Wednesday, 31 March 2010


Target by Simon Kernick is an easy read. It's a fast-paced thriller and is fairly typical of the genre. There were a few noteworthy things about it.

Firstly, loads of people died. I know it was a thriller about a psychotic hitman, but still. It did feel like there was a bit of red-shirt syndrome going on; any new character introduced was likely to be dead shortly.

Secondly, there were only two female characters, one of which was the kidnap victim and who never gets any screentime. The other was a detective who start off with a good role, gets kidnapped and it seems like she's waiting to be rescued. In the end, she rescues herself which I was happy to see but for a long while she was taken out of the story. Also the violence against the two female characters was depressingly sexualised.

And lastly, the author killed off the first person narrator. He's not the only POV character and I question the use of both first and third person POVs in the novel; it's somewhat disjointed. This was a surprise and I found it a brave move. It was thoughtprovoking but I'm not sure how I feel about it. The fact that the antagonist had killed so many characters by this point did contribute to a response of 'oh really, another killing?'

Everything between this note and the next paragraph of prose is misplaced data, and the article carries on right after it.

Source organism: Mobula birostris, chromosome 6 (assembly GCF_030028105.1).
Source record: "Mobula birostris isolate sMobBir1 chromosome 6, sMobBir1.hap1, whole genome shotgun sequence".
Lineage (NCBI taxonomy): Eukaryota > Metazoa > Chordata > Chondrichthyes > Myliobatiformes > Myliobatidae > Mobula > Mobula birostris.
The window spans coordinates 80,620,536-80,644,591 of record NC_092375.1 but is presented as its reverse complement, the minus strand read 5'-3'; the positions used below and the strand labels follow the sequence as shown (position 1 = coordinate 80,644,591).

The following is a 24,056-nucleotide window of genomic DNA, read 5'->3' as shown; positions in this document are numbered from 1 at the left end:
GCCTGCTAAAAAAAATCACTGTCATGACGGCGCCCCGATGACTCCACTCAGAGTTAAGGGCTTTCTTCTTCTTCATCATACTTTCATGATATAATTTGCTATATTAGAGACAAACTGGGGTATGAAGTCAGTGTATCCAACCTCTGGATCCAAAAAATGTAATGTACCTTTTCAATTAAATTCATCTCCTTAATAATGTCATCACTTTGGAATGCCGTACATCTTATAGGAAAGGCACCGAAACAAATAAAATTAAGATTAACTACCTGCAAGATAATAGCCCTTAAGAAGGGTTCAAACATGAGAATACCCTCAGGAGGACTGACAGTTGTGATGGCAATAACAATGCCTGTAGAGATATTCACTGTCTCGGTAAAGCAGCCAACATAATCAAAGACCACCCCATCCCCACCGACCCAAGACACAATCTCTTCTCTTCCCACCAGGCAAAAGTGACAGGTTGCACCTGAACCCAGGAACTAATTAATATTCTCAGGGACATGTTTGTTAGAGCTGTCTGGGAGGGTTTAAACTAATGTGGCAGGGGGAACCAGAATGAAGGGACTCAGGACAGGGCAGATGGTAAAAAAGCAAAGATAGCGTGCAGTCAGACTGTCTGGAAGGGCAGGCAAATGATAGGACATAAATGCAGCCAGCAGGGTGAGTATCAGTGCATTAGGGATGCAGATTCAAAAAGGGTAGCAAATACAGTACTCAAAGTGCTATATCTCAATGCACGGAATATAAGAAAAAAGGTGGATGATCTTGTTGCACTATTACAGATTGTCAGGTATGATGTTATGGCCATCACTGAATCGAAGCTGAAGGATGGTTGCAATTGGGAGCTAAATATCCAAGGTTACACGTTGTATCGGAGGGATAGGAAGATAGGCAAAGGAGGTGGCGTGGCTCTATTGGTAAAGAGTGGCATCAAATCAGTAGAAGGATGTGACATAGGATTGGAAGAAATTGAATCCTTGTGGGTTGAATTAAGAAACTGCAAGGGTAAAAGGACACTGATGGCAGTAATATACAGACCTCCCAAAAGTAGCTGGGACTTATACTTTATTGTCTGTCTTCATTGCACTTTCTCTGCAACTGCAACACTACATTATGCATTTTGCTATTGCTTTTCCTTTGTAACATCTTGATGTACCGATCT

Anyway, it was ok. Problematic in places and patchy technique, but good in the things that make a good thriller. I might pick up another of Kernick's books next time I'm looking for brain candy floss.

Then I read Hawkwood: Diabolical Englishman by Frances Stonor Saunders which is the biography of a fourteenth century mercenary, Sir John Hawkwood. It was less biography than an exploration of a moment in time hung around the structure of one man's life. It was fascinating.

Monday, 15 March 2010

Vile Bodies

Vile Bodies by Evelyn Waugh is a delight. It follows the activities of the 'it' crowd in the late nineteen-twenties. They are the sons and daughters of the rich and famous. It's funny and in places it's tragic. In contrast to The Left Hand of Darkness, the writing was quite terse and restrained, but it was equally powerful. I liked it and will definitely read more Waugh.

Sunday, 14 March 2010

The Left Hand of Darkness